Fake Insurance Companies and Policies
Some people need insurance to cover their dental treatments because they cannot afford it. During their search, they may find a policy that suit their needs. An insurance company may advertise its policy at discounted premiums. They may even be enticed by its credentials and provider’s list. However, people should research the insurance company thoroughly because its policies may not be legitimate or real.
People can spot signs of whether the insurance company and its policies are fake. For instance, every insurance company must have a license “with the Insurance or Health Department in the state where benefits are offered” as well as be “registered with the Secretary of State” (“10 Questions to Avoid Fraudulent Dental Plans”). Prospective beneficiaries should also check whether the insurance companies are supported by reputable organizations or associated with groups, such as “the National Association of Dental Plans, the Delta Dental Plans Association, America’s Health Insurance Plans,” etc. (“10 Questions to Avoid Fraudulent Dental Plans”). Insurance companies on Better Business Bureau’s (BBB) database further legitimizes them, but they are not required to be in its system (“10 Questions to Avoid Fraudulent Dental Plans”). Insurance companies should also be able to willingly give their address to prospective beneficiaries (“10 Questions to Avoid Fraudulent Plans”). Scammers could provide the address of “a local post office box office” in order to lie about their place of operations to people (“10 Questions to Avoid Fraudulent Dental Plans”). Also, real insurance companies are willing to mail people information about their policies or even “direct [people] to their web site were [sic] [they] can read specifics of the plan offered” (“10 Questions to Avoid Fraudulent Dental Plans”).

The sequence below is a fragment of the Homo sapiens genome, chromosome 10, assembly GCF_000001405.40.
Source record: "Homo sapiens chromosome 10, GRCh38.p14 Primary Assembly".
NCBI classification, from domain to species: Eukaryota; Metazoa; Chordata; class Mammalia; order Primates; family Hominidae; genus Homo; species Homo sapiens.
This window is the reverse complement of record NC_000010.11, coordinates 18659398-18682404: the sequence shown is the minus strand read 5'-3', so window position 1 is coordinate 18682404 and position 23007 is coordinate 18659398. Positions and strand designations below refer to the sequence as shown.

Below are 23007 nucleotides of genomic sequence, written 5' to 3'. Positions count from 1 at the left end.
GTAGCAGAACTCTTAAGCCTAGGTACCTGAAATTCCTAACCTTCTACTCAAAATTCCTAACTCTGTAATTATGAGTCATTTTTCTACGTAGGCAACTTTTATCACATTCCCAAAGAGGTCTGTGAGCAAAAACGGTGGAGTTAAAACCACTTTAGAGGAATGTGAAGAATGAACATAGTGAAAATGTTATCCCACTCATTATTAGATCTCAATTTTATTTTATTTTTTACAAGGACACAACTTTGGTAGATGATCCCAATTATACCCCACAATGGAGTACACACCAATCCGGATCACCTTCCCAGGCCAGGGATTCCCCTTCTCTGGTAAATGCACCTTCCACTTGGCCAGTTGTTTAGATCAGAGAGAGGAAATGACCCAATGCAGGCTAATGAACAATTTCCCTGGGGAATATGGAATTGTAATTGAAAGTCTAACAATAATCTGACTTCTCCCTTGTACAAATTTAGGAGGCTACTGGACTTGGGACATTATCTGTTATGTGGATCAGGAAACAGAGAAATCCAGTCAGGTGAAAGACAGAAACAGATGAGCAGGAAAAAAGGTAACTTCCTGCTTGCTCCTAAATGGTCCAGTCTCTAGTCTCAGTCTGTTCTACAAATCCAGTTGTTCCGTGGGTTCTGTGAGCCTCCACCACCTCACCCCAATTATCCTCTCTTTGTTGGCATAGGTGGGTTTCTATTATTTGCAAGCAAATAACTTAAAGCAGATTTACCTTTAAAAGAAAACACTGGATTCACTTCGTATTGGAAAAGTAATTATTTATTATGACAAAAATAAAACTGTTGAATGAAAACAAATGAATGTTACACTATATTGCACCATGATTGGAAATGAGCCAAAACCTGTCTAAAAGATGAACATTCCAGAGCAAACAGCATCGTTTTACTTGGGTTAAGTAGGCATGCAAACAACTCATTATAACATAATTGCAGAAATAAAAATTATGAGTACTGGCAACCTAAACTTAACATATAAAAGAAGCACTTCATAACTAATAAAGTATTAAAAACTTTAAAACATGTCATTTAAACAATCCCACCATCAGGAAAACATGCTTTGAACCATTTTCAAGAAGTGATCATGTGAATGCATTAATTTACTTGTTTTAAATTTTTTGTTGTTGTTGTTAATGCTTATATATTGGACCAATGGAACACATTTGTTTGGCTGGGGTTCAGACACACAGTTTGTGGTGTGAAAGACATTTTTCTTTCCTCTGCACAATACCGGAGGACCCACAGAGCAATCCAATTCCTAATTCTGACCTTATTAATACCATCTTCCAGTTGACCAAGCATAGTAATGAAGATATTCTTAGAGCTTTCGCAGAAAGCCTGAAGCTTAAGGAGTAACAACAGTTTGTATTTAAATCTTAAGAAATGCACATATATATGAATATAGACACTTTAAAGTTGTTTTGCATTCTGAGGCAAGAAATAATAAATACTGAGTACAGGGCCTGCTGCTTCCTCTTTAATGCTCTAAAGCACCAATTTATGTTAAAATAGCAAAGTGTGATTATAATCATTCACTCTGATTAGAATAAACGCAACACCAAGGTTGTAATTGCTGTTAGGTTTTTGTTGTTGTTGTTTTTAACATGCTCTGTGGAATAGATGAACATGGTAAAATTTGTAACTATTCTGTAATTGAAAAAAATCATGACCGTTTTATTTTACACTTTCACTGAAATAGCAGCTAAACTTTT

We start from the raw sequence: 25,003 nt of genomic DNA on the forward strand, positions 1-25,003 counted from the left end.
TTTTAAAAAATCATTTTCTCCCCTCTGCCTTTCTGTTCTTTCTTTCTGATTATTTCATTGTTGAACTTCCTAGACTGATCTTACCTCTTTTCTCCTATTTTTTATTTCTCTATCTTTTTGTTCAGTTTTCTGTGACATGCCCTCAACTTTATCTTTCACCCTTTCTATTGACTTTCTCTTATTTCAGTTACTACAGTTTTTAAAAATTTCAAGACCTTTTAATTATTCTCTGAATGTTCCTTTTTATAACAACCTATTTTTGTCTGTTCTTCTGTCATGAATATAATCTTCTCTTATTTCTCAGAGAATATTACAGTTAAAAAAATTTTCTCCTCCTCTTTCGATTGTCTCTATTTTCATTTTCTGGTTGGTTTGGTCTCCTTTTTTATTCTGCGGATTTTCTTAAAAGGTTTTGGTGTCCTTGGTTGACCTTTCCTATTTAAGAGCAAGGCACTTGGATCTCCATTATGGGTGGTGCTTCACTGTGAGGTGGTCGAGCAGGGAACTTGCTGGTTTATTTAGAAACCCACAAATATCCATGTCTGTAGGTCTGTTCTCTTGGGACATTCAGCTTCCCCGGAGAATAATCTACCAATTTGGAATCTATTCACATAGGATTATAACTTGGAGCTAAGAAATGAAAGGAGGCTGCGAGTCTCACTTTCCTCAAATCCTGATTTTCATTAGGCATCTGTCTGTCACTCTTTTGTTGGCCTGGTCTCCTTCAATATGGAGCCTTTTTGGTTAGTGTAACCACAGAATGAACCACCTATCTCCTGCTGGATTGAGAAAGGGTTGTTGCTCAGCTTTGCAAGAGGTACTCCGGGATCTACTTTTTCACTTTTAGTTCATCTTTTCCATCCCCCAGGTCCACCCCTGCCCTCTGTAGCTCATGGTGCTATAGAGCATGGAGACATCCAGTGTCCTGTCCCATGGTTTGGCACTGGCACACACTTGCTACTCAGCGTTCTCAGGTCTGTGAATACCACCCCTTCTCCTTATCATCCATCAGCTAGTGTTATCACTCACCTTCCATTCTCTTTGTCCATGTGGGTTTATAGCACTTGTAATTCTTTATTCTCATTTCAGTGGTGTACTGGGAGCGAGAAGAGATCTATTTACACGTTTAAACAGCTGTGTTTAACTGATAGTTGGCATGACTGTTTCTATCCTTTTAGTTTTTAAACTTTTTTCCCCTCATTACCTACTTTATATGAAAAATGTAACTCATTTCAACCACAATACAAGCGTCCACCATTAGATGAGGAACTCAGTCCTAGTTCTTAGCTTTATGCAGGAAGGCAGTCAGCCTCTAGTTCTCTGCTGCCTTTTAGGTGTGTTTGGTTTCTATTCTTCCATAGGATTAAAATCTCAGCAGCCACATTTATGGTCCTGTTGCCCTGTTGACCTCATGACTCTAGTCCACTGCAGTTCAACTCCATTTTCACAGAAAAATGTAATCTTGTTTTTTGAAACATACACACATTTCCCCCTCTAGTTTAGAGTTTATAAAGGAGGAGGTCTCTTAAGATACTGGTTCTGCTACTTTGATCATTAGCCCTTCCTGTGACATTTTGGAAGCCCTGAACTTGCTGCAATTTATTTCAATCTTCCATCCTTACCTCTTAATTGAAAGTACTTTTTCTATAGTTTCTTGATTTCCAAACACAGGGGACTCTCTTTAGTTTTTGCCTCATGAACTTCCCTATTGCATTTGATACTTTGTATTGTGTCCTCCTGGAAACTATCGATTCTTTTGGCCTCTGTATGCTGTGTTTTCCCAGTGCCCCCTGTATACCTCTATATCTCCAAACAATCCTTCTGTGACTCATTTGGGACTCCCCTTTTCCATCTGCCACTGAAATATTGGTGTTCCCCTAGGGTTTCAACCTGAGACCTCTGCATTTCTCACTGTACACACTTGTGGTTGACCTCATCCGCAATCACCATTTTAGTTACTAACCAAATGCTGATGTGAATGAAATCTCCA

If dental insurance companies do not want to provide information until people pay their “‘membership fee,’” they might be fake (“10 Questions to Avoid Fraudulent Dental Plans”). Insurance companies also provide lists of dentists in their networks to people either via mail or on their websites, but fake companies could provide a fake list of dentists based on the prospective beneficiary’s zip code over the phone (“10 Questions to Avoid Fraudulent Dental Plans”). In this case, people should check whether those dentists “are affiliated with the plan and are open to new patients” (“10 Questions to Avoid Fraudulent Dental Plans”). Furthermore, people should exercise caution, if a person offers them “unusually generous benefits at suspiciously low prices,” especially when this person is from a company “[they’ve] never heard of” (“Dental fraud scams”).
People need to check whether the person and/or advertisement offering the insurance policy to them is telling the truth about the company’s supposed credentials, discounts, list of dentists, etc. If people are stuck with a phony dental plan, they are “dangerously unprotected when [they] need costly dental treatment” (“Dental fraud scams”). In the end, they may have to make unexpected huge payments for their dental treatments and services.